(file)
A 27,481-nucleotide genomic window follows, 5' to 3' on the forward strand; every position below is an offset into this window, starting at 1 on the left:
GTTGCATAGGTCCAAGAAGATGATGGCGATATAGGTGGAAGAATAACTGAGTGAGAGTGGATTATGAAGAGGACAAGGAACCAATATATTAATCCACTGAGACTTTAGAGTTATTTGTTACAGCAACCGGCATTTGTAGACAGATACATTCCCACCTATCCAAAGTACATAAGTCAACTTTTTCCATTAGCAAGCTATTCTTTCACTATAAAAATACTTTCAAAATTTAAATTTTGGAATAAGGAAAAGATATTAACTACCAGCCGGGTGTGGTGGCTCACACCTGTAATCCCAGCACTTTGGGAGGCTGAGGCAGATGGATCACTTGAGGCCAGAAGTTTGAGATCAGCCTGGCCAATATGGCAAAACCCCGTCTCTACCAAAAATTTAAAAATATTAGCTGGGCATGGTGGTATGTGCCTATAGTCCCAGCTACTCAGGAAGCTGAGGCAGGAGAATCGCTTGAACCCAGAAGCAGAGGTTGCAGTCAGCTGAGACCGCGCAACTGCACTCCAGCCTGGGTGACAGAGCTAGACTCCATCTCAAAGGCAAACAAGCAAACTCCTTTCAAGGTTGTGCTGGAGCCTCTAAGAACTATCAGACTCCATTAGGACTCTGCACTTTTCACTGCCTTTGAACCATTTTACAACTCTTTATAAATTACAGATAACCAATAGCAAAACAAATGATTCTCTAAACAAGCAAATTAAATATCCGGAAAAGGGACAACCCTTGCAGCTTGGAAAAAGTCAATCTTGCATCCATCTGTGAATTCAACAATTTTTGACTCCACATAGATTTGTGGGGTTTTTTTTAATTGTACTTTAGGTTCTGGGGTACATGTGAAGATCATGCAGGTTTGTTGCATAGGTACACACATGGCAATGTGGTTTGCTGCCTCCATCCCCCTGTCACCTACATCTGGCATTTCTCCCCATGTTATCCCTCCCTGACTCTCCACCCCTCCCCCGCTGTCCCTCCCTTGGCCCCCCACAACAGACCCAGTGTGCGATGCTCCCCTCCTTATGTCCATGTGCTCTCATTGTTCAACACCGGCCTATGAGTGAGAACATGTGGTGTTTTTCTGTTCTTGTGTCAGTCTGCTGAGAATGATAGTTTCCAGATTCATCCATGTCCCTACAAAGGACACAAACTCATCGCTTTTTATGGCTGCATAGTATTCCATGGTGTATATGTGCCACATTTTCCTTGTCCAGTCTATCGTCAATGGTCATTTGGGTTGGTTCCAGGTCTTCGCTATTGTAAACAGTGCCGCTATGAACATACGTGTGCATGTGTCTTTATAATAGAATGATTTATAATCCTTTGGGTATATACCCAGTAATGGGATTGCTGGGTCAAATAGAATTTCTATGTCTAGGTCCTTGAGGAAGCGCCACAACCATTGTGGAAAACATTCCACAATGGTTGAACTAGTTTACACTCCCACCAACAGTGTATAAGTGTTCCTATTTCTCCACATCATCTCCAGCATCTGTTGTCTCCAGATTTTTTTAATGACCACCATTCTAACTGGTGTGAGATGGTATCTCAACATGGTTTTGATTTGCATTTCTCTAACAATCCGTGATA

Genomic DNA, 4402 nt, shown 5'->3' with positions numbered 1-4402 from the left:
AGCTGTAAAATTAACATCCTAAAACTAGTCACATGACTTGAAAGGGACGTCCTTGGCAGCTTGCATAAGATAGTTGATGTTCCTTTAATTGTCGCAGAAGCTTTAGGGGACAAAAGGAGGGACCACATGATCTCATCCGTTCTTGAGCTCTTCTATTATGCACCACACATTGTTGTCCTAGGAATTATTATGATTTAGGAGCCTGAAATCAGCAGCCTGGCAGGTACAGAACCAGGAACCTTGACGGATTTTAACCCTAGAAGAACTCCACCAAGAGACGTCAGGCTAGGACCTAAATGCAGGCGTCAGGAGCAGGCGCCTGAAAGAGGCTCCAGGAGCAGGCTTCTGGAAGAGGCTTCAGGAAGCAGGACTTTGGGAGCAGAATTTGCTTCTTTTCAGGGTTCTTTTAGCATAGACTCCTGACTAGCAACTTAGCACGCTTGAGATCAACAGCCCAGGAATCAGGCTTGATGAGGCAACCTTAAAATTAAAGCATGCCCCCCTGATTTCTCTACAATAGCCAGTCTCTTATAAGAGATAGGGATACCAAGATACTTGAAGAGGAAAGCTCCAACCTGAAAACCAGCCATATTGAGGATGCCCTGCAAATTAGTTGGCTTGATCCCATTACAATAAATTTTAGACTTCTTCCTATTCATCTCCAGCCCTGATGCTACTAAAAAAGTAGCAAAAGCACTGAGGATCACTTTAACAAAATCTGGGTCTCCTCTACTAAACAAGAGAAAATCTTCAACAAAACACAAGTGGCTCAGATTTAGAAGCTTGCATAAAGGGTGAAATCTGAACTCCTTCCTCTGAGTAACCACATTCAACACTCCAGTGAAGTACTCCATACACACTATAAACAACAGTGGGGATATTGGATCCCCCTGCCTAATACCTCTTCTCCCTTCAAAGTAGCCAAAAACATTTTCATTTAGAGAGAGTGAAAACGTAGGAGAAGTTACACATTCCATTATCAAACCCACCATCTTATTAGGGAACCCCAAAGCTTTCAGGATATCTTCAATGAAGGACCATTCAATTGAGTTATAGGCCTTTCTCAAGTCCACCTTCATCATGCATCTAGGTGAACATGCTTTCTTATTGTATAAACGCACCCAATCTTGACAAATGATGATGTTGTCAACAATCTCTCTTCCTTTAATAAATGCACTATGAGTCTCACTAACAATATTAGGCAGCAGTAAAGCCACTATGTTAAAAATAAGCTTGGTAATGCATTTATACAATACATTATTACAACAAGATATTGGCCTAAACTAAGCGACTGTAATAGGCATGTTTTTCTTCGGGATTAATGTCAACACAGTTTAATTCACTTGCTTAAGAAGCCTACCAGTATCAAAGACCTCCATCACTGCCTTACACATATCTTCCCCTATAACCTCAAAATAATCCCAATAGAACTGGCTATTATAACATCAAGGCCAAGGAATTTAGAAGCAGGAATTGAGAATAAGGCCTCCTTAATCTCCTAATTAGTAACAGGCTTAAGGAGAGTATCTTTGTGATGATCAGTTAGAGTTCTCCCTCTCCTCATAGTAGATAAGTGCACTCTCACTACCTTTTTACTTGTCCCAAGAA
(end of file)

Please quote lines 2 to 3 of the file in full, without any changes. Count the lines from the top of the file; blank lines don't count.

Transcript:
GTTGCATAGGTCCAAGAAGATGATGGCGATATAGGTGGAAGAATAACTGAGTGAGAGTGGATTATGAAGAGGACAAGGAACCAATATATTAATCCACTGAGACTTTAGAGTTATTTGTTACAGCAACCGGCATTTGTAGACAGATACATTCCCACCTATCCAAAGTACATAAGTCAACTTTTTCCATTAGCAAGCTATTCTTTCACTATAAAAATACTTTCAAAATTTAAATTTTGGAATAAGGAAAAGATATTAACTACCAGCCGGGTGTGGTGGCTCACACCTGTAATCCCAGCACTTTGGGAGGCTGAGGCAGATGGATCACTTGAGGCCAGAAGTTTGAGATCAGCCTGGCCAATATGGCAAAACCCCGTCTCTACCAAAAATTTAAAAATATTAGCTGGGCATGGTGGTATGTGCCTATAGTCCCAGCTACTCAGGAAGCTGAGGCAGGAGAATCGCTTGAACCCAGAAGCAGAGGTTGCAGTCAGCTGAGACCGCGCAACTGCACTCCAGCCTGGGTGACAGAGCTAGACTCCATCTCAAAGGCAAACAAGCAAACTCCTTTCAAGGTTGTGCTGGAGCCTCTAAGAACTATCAGACTCCATTAGGACTCTGCACTTTTCACTGCCTTTGAACCATTTTACAACTCTTTATAAATTACAGATAACCAATAGCAAAACAAATGATTCTCTAAACAAGCAAATTAAATATCCGGAAAAGGGACAACCCTTGCAGCTTGGAAAAAGTCAATCTTGCATCCATCTGTGAATTCAACAATTTTTGACTCCACATAGATTTGTGGGGTTTTTTTTAATTGTACTTTAGGTTCTGGGGTACATGTGAAGATCATGCAGGTTTGTTGCATAGGTACACACATGGCAATGTGGTTTGCTGCCTCCATCCCCCTGTCACCTACATCTGGCATTTCTCCCCATGTTATCCCTCCCTGACTCTCCACCCCTCCCCCGCTGTCCCTCCCTTGGCCCCCCACAACAGACCCAGTGTGCGATGCTCCCCTCCTTATGTCCATGTGCTCTCATTGTTCAACACCGGCCTATGAGTGAGAACATGTGGTGTTTTTCTGTTCTTGTGTCAGTCTGCTGAGAATGATAGTTTCCAGATTCATCCATGTCCCTACAAAGGACACAAACTCATCGCTTTTTATGGCTGCATAGTATTCCATGGTGTATATGTGCCACATTTTCCTTGTCCAGTCTATCGTCAATGGTCATTTGGGTTGGTTCCAGGTCTTCGCTATTGTAAACAGTGCCGCTATGAACATACGTGTGCATGTGTCTTTATAATAGAATGATTTATAATCCTTTGGGTATATACCCAGTAATGGGATTGCTGGGTCAAATAGAATTTCTATGTCTAGGTCCTTGAGGAAGCGCCACAACCATTGTGGAAAACATTCCACAATGGTTGAACTAGTTTACACTCCCACCAACAGTGTATAAGTGTTCCTATTTCTCCACATCATCTCCAGCATCTGTTGTCTCCAGATTTTTTTAATGACCACCATTCTAACTGGTGTGAGATGGTATCTCAACATGGTTTTGATTTGCATTTCTCTAACAATCCGTGATA

Genomic DNA, 4402 nt, shown 5'->3' with positions numbered 1-4402 from the left: